Part bawdy peek-a-boo romp, part kitchen-sink drama, this box-office hit features then-rising star Victor Henry as Ginger, a twenty-year-old self-employed window cleaner whose womanising is curtailed when he finds himself falling in love for the first time.
Ginger shares most things in life – including girls – with his friend, Dwyer (Jack Shepherd) in a reciprocal arrangement. Then, he sees the beautiful Jill (18-year-old Susan George) – “all neat in black stockings” – in a south London pub. Her obvious innocence moves him, and he feels unable to make his usual approach. He realises that she is not only desirable but also something very special.
There are complications in Ginger’s life. An eccentric animal lover called Old Gunge (Terence de Marney) has to go into hospital and implores Ginger to look after his numerous pets in his absence. Ginger agrees and when he visits Old Gunge’s place he finds it an astonishing mixture of the bizarre and luxury.
He also has a sister who is married to hippie layabout Issur (Harry Towb) and one day Ginger takes them to see Old Gunge’s house. Issur is tremendously impressed by the luxurious surroundings and later Ginger asks Old Gunge if his sister can stay at his house until her baby arrives as she and Issur are being turned out of their rooms. Gunge agrees.
With that problem solved for the time being, Ginger is free to pursue Jill whom he meets again through another of his girlfriends. Dwyer is contemptuous of his friend’s romantic attachment and refuses to take it seriously.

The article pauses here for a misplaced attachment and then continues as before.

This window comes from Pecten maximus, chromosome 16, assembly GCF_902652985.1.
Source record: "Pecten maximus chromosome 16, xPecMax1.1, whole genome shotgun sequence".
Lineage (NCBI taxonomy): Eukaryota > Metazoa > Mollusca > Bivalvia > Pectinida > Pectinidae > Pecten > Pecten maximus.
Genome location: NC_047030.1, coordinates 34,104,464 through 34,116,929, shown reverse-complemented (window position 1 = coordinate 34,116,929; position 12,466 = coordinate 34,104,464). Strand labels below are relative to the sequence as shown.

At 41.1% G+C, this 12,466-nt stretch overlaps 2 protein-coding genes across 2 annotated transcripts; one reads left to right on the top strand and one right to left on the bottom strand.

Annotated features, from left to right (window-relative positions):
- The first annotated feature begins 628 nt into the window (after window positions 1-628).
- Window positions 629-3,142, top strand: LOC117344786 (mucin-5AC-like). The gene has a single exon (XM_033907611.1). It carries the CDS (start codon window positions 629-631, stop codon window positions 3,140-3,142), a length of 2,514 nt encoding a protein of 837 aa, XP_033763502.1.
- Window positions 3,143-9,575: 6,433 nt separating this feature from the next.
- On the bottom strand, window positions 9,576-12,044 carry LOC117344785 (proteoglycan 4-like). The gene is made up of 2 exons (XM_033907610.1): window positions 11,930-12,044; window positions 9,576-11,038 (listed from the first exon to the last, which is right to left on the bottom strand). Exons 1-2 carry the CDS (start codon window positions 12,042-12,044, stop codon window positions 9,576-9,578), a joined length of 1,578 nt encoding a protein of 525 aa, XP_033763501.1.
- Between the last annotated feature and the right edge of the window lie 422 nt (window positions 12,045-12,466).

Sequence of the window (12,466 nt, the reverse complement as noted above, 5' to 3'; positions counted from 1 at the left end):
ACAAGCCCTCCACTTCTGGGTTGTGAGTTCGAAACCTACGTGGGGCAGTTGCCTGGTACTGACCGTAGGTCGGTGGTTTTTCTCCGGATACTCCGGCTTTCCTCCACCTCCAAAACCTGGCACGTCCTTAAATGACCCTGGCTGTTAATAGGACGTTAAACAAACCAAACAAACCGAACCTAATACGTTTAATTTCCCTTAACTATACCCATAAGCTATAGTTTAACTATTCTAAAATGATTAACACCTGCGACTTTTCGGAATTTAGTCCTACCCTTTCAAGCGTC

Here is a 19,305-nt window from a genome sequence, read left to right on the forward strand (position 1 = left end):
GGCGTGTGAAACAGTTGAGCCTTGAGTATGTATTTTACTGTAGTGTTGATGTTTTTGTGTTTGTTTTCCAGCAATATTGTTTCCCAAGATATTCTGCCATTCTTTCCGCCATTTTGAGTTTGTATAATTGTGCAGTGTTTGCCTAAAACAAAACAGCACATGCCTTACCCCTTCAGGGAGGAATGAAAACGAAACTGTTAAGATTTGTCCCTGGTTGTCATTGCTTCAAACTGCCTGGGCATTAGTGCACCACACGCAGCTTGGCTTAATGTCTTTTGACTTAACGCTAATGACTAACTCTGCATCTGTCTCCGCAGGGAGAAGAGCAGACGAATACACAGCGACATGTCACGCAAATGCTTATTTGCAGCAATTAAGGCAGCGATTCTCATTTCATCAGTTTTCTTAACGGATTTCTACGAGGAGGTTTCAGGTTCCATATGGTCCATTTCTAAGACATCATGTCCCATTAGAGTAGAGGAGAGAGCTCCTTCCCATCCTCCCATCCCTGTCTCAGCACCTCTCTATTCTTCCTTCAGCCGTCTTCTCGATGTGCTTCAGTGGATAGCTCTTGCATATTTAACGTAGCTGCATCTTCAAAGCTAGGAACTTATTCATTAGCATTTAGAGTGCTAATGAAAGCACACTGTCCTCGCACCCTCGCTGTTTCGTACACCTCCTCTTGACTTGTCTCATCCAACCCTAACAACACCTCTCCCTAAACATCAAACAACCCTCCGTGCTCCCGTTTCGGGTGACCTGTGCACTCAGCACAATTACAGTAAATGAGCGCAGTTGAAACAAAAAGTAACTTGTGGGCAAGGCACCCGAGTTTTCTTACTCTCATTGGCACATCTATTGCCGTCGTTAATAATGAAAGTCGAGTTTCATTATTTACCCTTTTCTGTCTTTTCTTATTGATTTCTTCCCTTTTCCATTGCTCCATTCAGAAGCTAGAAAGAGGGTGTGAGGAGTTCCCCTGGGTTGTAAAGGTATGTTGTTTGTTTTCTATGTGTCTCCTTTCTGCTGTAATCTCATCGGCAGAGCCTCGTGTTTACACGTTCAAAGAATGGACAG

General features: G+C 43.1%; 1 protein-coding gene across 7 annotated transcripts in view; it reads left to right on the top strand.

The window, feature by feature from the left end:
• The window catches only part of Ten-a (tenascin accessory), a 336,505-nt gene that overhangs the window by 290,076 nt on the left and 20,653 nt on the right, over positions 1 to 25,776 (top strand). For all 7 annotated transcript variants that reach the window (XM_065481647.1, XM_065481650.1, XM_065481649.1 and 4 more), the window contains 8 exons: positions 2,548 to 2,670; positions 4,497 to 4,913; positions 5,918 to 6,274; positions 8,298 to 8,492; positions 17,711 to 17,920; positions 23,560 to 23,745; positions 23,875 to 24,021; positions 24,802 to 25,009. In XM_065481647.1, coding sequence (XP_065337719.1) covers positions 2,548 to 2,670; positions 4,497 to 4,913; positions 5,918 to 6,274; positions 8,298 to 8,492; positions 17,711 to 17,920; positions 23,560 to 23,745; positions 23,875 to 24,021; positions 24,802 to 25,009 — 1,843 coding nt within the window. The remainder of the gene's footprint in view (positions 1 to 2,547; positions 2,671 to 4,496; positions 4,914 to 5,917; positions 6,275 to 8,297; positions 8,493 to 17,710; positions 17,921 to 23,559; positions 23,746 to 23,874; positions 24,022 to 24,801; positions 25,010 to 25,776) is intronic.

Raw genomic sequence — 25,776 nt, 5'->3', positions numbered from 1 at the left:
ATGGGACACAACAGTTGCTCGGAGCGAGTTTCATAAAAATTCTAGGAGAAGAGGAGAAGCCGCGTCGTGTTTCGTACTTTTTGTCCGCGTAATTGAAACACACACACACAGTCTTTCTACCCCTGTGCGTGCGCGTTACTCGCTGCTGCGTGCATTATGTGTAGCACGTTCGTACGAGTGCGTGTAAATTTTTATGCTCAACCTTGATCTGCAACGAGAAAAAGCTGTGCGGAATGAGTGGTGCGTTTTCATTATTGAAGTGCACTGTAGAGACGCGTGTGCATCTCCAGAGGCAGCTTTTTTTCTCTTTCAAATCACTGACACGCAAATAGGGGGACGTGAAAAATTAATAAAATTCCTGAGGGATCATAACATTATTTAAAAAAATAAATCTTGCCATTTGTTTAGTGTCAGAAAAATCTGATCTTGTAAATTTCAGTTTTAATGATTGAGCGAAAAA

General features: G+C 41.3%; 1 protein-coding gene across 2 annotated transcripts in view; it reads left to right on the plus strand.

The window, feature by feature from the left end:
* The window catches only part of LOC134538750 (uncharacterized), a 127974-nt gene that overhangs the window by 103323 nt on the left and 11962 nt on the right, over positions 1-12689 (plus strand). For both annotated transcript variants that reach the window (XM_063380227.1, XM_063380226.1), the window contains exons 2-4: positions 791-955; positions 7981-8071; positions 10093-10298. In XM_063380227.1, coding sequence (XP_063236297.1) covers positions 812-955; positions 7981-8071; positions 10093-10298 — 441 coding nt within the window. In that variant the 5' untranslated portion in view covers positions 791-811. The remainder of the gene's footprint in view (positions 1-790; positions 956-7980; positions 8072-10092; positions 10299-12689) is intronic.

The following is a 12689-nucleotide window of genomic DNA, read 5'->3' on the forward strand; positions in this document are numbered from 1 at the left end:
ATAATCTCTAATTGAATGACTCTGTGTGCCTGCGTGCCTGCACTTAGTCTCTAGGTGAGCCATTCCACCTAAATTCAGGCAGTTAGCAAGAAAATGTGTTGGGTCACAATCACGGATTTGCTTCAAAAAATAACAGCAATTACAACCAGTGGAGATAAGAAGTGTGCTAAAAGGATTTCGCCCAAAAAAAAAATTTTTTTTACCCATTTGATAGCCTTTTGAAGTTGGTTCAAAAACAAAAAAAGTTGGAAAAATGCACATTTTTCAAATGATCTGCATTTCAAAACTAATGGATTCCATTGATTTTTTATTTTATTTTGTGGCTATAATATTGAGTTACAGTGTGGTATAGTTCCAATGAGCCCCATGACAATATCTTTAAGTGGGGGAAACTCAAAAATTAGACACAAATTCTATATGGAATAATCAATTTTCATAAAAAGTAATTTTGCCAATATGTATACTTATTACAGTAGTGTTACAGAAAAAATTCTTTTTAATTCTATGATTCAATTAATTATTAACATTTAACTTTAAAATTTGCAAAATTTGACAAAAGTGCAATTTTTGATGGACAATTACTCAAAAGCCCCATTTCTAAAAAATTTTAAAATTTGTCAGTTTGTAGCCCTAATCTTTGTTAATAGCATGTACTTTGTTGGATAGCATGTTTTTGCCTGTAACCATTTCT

There is also a formidable obstacle between Ginger and Jill – her possessive mother (Clare Kelly) who has a shrewd eye for predatory males who come after her daughter.
One evening, Ginger takes Jill and Dwyer to Old Gunge’s house, but on arrival, he is horrified to find Issur holding an orgiastic party of hippies who are well on the way to wrecking the place. Ginger leaves Jill in Dwyer’s care while he tries to get rid of the frenzied mob.
It takes him some time to succeed and when peace is eventually restored to the house, Ginger is dismayed to find that Dwyer, thinking Jill was another girl to be shared, has taken full advantage of the time at his disposal.
Ginger then realises what thousands of young men before him have discovered to their cost – that you can’t play fast and loose with sex without it backfiring on you. His troubles now begin to multiply . . .
The bold interlacing of sexual adventure, humour and tender love story instantly caught audiences’ imaginations with its evocation of London’s dingy back-street pubs and dubious characters marking it out as a cult classic.
The film featured the pairing of TV playwright Hugh Whitemore (who was so prolific he was nicknamed “Hugh Writemore”) and director Christopher Morahan (who would later produce TV’s Jewel in the Crown).
At least they went on to better things. But as randy window cleaner Ginger, Victor Henry got no higher up the ladder.
Terence de Marney